The Orillia and District Arts Council (ODAC) has married dance, visual art, and art history in a comprehensive new arts program created specifically for local seniors.
The HeARTS (Helping Elders with ARTS) program is held every Tuesday and Thursday at St. James' Anglican Church; the goal is to get participants’ bodies moving before trying their hand at various disciplines of art.
The 26-week program began in September after ODAC secured federal government funding earlier this year, and each lesson includes a dance component, supplementary lectures on the session’s artistic theme, and — of course — the opportunity to create art.
Organizers offer a wide-ranging variety of programming and artistic styles for the participants to learn about, ranging from Picasso-inspired self portraits, to re-creations of Vincent Van Gogh’s ‘Starry Night’, Japanese Suminigashi marbling, and more.
An “intelligent” approach was brought to the program, organizers say, adding they hope to give seniors legitimate opportunities to explore their artistic sides, as well as the opportunity to self-reflect.
“It (isn’t) juvenile, like arts and crafts. We wanted to do something intelligent and fresh, and have something that seniors could be excited to come to weekly,” said HeARTS art facilitator Sukhi Kaur.
“They're taken on a journey of self-reflection that they get to explore through different art techniques, and different artists and activities,” Kaur said. “By the end, they'll hopefully create a small body of work that represents their time here, as well as connecting to the memories that the art prompts are supposed to bring up, and they have the opportunity to share that with new people.”
Each session’s programming is designed to tie into a specific theme, Kaur said, noting those themes are guided by participant feedback. For example, a dance session based in mirroring was included with a lecture on Picasso before participants painted their own self portraits.
A variety of guest artists — and even a harp player during the Vincent Van Gogh session — have been brought to the program to enrich its sessions.
Above all, however, the program offers the opportunity for seniors to have fun and socialize.
“We were hoping that it would be an opportunity post-COVID for seniors to socialize,” Kaur said. “They come here for art, and they come here for dance, but they get to talk about their week. There's been some new friendships made here that I've got to watch flourish over the weeks.”
The idea is catching on.
“Our board made a decision some time back that we wanted to be more socially involved with vulnerable or underrepresented groups, and we thought seniors would be a good fit,” said ODAC board secretary Christine Hager.
“It was a slow start … but now it's catching people by word of mouth. They are telling other people what's going on here, and they're having a lot of fun — that's the main thing.”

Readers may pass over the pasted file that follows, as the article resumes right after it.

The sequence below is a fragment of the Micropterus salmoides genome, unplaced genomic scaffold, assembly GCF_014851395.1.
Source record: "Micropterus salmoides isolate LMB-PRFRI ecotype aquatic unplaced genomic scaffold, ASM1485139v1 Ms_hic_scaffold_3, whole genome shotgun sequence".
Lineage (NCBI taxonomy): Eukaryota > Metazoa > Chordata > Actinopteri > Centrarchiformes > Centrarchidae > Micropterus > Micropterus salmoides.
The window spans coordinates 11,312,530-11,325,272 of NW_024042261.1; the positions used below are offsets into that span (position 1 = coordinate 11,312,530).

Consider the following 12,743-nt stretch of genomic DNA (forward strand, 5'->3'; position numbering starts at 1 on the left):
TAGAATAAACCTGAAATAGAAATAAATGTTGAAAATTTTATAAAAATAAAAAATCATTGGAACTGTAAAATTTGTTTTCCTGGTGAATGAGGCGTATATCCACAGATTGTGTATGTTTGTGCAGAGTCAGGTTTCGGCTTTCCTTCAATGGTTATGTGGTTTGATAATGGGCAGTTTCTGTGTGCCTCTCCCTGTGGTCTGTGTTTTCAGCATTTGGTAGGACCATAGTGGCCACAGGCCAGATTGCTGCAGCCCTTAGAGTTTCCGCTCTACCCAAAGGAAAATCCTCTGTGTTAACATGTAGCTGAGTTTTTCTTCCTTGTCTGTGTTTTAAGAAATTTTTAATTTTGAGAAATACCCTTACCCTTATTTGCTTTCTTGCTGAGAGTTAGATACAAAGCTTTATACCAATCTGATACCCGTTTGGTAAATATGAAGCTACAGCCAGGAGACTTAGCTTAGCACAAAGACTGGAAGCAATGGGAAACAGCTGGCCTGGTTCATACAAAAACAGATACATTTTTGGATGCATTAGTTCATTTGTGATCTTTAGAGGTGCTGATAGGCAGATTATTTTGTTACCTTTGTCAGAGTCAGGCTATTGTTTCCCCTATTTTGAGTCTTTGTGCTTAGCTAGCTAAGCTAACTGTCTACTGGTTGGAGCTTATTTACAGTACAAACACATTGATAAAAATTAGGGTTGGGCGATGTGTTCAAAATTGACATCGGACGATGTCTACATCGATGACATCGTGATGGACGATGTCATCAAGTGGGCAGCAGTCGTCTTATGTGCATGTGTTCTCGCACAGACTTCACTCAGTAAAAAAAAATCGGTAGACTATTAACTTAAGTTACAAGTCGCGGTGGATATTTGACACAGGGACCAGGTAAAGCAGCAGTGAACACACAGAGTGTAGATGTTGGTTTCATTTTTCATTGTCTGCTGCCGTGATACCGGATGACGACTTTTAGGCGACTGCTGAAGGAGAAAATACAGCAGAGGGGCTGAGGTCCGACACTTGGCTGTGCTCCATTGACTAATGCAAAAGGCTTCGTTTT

So far, the program has been a success, with one participant celebrating it as “an amazing get together for seniors” that got her out of a rut through COVID-19.
“It gives us something to look forward to, shows us our cognitive abilities, and motivates us to do better than we thought we could do,” said Donna Howlett.
“I love the dance class — just hearing the music has brought me back to my childhood, and the art class is so interesting. I did not know that I had some talent there,” said Maryann Van Arem.
Miriam Goldberger, the program's dance instructor, said she enthusiastically joined the program when she learned it would incorporate multiple styles of art, and highlighted the importance of movement for both physical health and creating the right mindset to engage with art.
“Movement and physical activity prevent serious physical and mental and emotional decline of seniors,” she explained. “It also really lubricates all the creativity and the social goals that happen with the other part of the program.”
“They're relaxed, they're comfortable with themselves, they're feeling positive,” she said. “They're open to new things.”
Beyond offering arts programming to seniors, the HeARTS program also serves as a placement opportunity for Georgian College Social Service Worker students.
Program volunteer Joan Berndt said the addition of these students is “incredibly beneficial” to breaking down stigma surrounding seniors.
“The addition of social work students is incredibly beneficial because they don't get frontline experience when they're in school,” Berndt said. “They learn about seniors, (and) there is a discrimination in some younger people, that they don't want to work for seniors, but they're meeting some fabulous seniors, and it's working.”
The HeARTS program is offered to local seniors free of charge. It takes place at St. James' Anglican Church, every Tuesday and Thursday, with a drop-in session from 11 a.m. to 12:45 p.m., with dance and arts programming taking place from 1 p.m. to 3:45 p.m.
Organizers are hoping to secure funding to continue the program following its current 26-week run.